Physicians, providers indicted for health care fraud

May 9, 2018

Over the past week, the United States indicted a number of physicians for allegedly causing fraudulent claims to be submitted to Medicare or Medicaid and to other health insurance entities.

In Pennsylvania, five physicians of Redirections Treatment Advocates, LLC, an opioid addiction treatment practice with offices in Pennsylvania and West Virginia, were charged last week for alleged unlawful dispensing of controlled substances and for having committed health care fraud, Attorney General Jeff Sessions, United States Attorney Scott W. Brady of  the Western District of Pennsylvania and United States Attorney William J. Powell of the Northern District of West Virginia announced on May 1, 2018.

The United States alleged that these physicians, working as contractors at various locations, created and distributed unlawful prescriptions for buprenorphine, known as Subutex and Suboxone, a drug that should be used to treat individuals with addiction.  The government alleged that the physicians caused fraudulent claims to be submitted to Medicare or Medicaid for payments to cover the costs of the unlawfully prescribed buprenorphine.

In Portland around the same time, a federal Grand Jury handed down an indictment charging Abdirashid Ahmed, 38, of Lewiston and Garat Osman, 32, of Auburn, with health care fraud involving the MaineCare program and soliciting and receiving health care kickbacks from May 2015 through December 2017.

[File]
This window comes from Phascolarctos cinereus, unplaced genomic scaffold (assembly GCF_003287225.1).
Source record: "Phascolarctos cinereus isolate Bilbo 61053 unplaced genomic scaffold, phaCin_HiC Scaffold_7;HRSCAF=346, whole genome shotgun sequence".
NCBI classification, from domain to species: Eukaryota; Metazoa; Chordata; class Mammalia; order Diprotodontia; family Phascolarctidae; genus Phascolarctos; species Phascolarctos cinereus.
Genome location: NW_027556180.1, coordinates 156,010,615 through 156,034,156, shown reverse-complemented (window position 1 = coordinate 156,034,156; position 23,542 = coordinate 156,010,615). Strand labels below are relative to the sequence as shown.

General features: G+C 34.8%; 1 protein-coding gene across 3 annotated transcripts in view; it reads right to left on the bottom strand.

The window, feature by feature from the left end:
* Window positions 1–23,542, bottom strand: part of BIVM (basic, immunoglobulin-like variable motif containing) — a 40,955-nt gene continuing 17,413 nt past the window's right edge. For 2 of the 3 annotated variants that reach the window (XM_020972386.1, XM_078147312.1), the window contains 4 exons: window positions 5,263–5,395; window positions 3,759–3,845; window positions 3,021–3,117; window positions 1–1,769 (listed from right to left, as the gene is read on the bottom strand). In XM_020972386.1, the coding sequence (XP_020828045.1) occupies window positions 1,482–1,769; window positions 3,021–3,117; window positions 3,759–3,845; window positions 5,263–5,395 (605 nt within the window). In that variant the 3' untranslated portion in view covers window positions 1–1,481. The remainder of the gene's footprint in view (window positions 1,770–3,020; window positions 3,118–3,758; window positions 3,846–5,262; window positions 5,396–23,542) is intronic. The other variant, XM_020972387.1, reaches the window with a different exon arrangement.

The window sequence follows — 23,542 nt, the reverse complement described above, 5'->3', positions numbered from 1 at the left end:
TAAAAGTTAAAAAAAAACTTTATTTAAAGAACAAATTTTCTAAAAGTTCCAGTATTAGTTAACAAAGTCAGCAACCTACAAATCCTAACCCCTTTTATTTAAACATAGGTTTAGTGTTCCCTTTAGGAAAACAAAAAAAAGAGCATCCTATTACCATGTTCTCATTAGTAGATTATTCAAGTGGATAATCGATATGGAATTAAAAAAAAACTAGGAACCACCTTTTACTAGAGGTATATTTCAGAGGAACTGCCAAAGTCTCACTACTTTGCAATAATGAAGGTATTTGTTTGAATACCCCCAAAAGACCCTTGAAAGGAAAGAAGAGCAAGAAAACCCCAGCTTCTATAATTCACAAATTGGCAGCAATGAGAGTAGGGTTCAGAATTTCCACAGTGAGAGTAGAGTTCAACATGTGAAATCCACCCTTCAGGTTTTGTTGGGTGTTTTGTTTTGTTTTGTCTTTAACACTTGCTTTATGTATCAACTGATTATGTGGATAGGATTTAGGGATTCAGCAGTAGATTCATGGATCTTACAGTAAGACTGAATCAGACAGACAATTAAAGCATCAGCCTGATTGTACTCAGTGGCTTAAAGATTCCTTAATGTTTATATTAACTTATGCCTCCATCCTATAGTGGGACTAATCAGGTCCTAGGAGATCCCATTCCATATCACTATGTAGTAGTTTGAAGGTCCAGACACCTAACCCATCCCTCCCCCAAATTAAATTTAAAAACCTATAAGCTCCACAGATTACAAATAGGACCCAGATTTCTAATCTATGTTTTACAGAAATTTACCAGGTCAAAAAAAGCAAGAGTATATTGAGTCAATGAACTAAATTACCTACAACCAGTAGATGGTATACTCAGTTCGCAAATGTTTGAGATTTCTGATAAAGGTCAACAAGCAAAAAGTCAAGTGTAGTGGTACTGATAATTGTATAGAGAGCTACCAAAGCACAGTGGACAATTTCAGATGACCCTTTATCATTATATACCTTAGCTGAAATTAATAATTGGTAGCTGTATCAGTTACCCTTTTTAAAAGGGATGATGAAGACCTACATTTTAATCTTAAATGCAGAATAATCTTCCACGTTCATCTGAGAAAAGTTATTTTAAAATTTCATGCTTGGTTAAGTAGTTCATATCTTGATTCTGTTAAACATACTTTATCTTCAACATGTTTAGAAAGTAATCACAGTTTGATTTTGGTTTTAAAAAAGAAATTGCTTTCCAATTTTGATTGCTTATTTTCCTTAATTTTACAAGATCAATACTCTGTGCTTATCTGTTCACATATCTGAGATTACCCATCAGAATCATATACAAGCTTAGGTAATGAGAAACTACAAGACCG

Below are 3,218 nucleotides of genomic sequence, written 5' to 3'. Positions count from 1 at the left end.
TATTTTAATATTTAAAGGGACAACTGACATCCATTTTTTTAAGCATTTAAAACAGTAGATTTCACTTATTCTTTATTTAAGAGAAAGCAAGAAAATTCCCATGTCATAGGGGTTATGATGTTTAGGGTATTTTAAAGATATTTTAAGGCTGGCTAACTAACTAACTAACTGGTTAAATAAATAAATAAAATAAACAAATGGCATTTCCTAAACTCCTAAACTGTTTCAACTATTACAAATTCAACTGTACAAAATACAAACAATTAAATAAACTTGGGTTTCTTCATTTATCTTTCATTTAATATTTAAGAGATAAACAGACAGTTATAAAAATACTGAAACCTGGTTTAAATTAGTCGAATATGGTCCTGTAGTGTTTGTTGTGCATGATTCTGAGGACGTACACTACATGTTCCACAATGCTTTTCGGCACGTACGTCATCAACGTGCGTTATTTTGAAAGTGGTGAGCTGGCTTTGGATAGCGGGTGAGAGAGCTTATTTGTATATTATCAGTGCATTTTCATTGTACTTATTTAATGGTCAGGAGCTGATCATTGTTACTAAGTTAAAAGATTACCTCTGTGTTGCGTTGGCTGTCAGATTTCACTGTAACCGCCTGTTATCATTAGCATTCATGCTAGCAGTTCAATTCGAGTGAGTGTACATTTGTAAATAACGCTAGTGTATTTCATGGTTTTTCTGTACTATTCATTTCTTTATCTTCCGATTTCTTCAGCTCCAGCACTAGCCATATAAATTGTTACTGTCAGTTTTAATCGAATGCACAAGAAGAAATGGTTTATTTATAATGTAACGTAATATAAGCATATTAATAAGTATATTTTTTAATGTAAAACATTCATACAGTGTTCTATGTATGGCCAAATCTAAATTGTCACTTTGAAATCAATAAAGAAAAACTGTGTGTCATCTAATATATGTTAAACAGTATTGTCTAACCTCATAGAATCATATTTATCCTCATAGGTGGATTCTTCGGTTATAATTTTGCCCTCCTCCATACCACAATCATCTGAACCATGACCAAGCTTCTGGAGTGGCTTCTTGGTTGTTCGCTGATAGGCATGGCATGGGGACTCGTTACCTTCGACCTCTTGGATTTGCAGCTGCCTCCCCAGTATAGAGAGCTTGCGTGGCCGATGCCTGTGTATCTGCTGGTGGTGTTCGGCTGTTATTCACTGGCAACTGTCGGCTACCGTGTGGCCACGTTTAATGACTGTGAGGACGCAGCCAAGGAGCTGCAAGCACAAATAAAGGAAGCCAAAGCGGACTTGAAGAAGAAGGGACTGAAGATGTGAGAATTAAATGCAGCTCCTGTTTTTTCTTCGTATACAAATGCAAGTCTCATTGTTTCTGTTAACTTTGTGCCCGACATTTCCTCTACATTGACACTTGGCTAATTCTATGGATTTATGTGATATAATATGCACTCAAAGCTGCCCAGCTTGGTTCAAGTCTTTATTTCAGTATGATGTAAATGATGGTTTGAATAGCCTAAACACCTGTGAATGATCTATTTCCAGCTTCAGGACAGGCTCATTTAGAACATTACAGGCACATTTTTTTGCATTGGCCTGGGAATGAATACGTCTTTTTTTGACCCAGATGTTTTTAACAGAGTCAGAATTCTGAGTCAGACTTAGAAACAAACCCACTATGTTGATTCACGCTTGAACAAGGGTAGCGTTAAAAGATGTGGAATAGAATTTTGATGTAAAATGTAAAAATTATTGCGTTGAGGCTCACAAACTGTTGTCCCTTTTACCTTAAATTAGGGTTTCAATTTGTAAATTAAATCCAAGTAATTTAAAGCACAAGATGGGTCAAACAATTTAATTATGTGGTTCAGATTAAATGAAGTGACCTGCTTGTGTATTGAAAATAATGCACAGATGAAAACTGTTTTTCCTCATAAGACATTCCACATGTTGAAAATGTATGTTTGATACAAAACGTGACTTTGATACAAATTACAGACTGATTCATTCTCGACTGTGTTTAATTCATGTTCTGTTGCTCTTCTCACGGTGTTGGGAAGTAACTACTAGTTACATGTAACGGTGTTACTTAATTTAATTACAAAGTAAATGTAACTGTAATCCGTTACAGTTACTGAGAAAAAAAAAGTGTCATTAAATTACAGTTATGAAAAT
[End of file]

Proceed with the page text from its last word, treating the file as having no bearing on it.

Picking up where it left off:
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According to the indictment, Ahmed sought payments from a MaineCare provider and in return referred some beneficiaries to the provider.

Ahmed and Osman allegedly took beneficiaries to the provider and served as Somali interpreters during the visits.  As a result, fraudulent bills were allegedly submitted to MaineCare, with overstated health and interpreter services. MaineCare reimbursed the provider based on the fraudulent billing.

An indictment is merely an accusation, and a defendant is presumed innocent unless proven guilty in a court of law.

Medicare fraud is still robustly going on, with only a fraction of it being detected and caught. Oftentimes unless a whistleblower comes forward there is no way to find out about illegal kickbacks, overbilling or a variety of other overbilling that may happen.

Under the False Claims Act (FCA), a whistleblower can come forward initially anonymously and collect a whistleblower award up to 30% of what the government recovers under Federal Law and some state statutes provide higher awards.  In order to commence a False Claims Act you must have a whistleblower lawyer.

If you know of similar cases of medicare fraud or wrongdoing that could be risking your health on top of unfairly charging our health care, call Toll Free (877) 561-0000.